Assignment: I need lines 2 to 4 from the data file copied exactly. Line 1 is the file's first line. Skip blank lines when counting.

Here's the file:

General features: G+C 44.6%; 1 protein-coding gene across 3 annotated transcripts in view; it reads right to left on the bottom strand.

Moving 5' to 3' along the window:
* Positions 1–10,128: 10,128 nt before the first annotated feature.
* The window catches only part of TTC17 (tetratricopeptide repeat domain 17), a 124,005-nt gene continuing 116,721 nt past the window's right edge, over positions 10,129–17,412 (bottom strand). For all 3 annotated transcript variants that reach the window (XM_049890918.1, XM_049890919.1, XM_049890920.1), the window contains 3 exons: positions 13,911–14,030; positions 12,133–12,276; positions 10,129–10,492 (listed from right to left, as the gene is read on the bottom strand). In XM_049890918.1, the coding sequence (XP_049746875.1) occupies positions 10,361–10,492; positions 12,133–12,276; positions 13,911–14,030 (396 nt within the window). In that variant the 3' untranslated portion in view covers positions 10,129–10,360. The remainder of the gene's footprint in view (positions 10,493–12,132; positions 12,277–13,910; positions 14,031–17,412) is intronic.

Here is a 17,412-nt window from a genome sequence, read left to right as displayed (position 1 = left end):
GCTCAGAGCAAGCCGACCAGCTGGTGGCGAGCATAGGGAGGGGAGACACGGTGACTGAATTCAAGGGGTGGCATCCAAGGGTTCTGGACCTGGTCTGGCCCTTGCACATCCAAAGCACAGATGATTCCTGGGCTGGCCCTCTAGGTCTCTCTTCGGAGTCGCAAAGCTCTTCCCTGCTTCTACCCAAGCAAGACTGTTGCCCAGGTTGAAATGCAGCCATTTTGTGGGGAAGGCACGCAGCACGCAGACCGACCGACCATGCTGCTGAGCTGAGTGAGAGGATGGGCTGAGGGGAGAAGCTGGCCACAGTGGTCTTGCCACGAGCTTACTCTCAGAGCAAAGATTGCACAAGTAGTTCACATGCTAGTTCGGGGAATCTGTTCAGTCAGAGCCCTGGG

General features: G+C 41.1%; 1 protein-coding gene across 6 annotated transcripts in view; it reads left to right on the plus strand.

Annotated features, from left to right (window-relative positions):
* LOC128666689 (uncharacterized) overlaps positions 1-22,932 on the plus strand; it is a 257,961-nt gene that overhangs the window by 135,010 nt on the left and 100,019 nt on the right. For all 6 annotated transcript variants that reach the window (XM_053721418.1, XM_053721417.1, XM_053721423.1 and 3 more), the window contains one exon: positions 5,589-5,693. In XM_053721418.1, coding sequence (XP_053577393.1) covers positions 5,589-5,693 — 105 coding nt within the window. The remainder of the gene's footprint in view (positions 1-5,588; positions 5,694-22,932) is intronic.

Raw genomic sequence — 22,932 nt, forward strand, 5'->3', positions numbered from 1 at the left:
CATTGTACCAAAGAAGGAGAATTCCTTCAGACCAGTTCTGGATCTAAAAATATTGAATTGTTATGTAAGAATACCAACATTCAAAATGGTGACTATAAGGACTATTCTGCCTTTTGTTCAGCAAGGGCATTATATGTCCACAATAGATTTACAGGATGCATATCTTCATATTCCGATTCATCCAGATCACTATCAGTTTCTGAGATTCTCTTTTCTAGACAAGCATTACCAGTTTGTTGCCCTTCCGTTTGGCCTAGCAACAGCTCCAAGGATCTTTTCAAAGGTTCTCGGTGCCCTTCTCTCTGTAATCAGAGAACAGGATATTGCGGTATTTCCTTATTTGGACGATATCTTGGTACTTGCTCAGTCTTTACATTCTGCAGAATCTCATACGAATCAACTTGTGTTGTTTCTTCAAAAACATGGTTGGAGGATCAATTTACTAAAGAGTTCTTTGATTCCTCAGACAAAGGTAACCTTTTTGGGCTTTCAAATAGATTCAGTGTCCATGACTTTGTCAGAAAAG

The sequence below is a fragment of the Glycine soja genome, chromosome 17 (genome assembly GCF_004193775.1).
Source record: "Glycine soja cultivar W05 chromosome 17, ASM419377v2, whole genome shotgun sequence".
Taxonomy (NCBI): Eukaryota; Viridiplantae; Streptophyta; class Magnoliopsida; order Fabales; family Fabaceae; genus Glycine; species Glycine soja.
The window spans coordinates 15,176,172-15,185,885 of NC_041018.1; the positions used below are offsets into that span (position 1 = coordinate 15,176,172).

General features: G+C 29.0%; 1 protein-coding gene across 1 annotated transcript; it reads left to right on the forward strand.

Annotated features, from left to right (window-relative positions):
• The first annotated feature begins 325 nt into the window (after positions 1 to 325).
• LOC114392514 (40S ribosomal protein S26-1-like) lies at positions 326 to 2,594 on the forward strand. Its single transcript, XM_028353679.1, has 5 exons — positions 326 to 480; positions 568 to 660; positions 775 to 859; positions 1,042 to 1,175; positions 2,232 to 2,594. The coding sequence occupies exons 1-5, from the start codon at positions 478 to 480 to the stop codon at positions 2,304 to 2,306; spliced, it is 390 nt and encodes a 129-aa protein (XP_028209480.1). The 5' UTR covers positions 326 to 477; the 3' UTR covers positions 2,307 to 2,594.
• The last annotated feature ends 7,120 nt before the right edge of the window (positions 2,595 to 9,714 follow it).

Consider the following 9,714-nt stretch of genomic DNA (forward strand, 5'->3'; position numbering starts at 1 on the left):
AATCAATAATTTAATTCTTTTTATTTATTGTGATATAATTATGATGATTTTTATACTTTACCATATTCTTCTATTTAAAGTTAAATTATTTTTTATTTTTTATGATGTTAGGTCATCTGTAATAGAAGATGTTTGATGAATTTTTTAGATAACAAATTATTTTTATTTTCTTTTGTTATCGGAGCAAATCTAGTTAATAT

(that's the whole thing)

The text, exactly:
Moving 5' to 3' along the window:
* Positions 1–10,128: 10,128 nt before the first annotated feature.
* The window catches only part of TTC17 (tetratricopeptide repeat domain 17), a 124,005-nt gene continuing 116,721 nt past the window's right edge, over positions 10,129–17,412 (bottom strand). For all 3 annotated transcript variants that reach the window (XM_049890918.1, XM_049890919.1, XM_049890920.1), the window contains 3 exons: positions 13,911–14,030; positions 12,133–12,276; positions 10,129–10,492 (listed from right to left, as the gene is read on the bottom strand). In XM_049890918.1, the coding sequence (XP_049746875.1) occupies positions 10,361–10,492; positions 12,133–12,276; positions 13,911–14,030 (396 nt within the window). In that variant the 3' untranslated portion in view covers positions 10,129–10,360. The remainder of the gene's footprint in view (positions 10,493–12,132; positions 12,277–13,910; positions 14,031–17,412) is intronic.